Inflammatory bowel disease



The term inflammatory bowel disease (IBD) refers to both Crohn’s disease (CD) and Ulcerative colitis (UC). Both conditions involve inflammation involving the gut (gastrointestinal tract). In around 5-10% of patients the inflammation is difficult to diagnose as Crohn’s or U.C and therefore, the term ‘indeterminate’ colitis is used.


The cause of IBD is unknown, however, there are a number of possible theories. Both conditions are thought to be multi-factorial with both genetic and environmental involvement.

It is estimated that there are 200,000 people in the United Kingdom with IBD, of which approximately 120,000 people have U.C and 60-80,000 with Crohn’s disease.


Does IBD run in families?


A 1st degree relative of a patient with UC has a 10-15 fold increased risk of developing UC, which is roughly a 1 in 20 chance of developing the condition.

For Crohn’s disease there is an estimated 10 fold increased risk of developing crohn’s disease if a 1st degree family relative had Crohn’s disease.


Ulcerative Colitis


U.C is an inflammatory condition of the lining of the large bowel. Usually it is continuous inflammation running from the rectum extending proximally in to the colon. The inflammation is confined to the colon.


Clinical symptoms include rectal bleeding, diarrhoea and sometimes abdominal pain.

The diagnosis is based on the clinical history, endoscopic and analysis of biopsy specimens (tissue from colon). At endoscopy (colonoscopy/ flexible sigmoidoscopy) the findings can range from mild inflammation to severe ulceration in the colon and rectum.




There are a number of treatments available for the management of UC this include anti-inflammatory agents (5-aminosalicylic acid).


5-Aminosalicylate acid

These agents can be taken orally as tablets or per rectum. If the disease only affects the rectum, the condition is termed proctitis. First line treatment for this condition is 5-aminosalicylate (5-ASA) suppository.



Steroids can be very good at inducing remission in the short term. The most common steroid used is prednisolone, a course of prednisolone lasts around 8 weeks.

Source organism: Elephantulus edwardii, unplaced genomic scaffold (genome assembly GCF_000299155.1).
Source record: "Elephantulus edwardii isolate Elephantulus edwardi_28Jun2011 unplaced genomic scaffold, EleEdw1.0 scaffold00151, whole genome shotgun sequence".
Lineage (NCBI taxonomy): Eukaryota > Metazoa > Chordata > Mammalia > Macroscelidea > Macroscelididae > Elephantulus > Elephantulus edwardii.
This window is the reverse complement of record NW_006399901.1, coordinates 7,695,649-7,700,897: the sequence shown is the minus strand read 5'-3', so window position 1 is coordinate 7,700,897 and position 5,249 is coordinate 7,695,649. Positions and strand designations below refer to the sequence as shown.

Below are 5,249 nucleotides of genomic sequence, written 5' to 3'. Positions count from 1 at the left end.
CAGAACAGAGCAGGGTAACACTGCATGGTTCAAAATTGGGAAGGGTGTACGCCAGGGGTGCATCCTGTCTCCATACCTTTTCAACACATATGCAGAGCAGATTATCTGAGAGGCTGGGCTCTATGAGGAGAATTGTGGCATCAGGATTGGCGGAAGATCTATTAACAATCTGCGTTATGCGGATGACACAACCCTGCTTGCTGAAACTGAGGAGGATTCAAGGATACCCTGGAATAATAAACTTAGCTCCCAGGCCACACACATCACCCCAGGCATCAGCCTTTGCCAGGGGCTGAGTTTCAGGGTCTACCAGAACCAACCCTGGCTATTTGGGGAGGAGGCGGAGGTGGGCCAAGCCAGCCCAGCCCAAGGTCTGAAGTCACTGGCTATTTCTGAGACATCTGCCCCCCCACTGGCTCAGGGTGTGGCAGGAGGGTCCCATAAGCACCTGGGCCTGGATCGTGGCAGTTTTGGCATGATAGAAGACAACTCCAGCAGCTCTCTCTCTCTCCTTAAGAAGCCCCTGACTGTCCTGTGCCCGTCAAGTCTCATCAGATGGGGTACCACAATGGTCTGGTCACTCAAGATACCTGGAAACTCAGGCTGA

There are a number of immunosupressants that are used in UC, these include azathioprine, 6-mercaptopurine, ciclosporin, methrotrexate and mycophenolate mofetil. The most commonly used agents are azathioprine and 6-mercaptopurine.

Prior to starting this treatment your doctor will need to discuss with you the risks and benefits.


Biologics therapy

 Biologic agents are designed to target specific points in the inflammatory process.


Crohn’s disease (CD)

Crohn's disease can affect the whole gastrointestinal tract from mouth to anus. It appears different under the microscope to UC.

It most commonly it affects the end of the small bowel (terminal ileum) and colon. However, patients can develop disease in multiple sites. The nature of the inflammation is different to UC, it can cause inflammation at all levels of the bowel wall. Inflammation around the anus can cause fistulation (tracts communicating bowel with skin or other internal organs) which can lead to a great deal of discomfort. Ongoing inflammation in the bowel can also cause stricturing, leading to blockages and indeed fistulation out of the bowel itself.

Clinical symptoms can be varied dependent on the site of disease. As with UC diagnosis is based on taking a through clinical history, endoscopic and microscopic findings. In addition due to the location of disease other tests may be required, these include CT scan, MRI enterography, small bowel capsule endoscopy and barium small bowel follow through studies.



Further information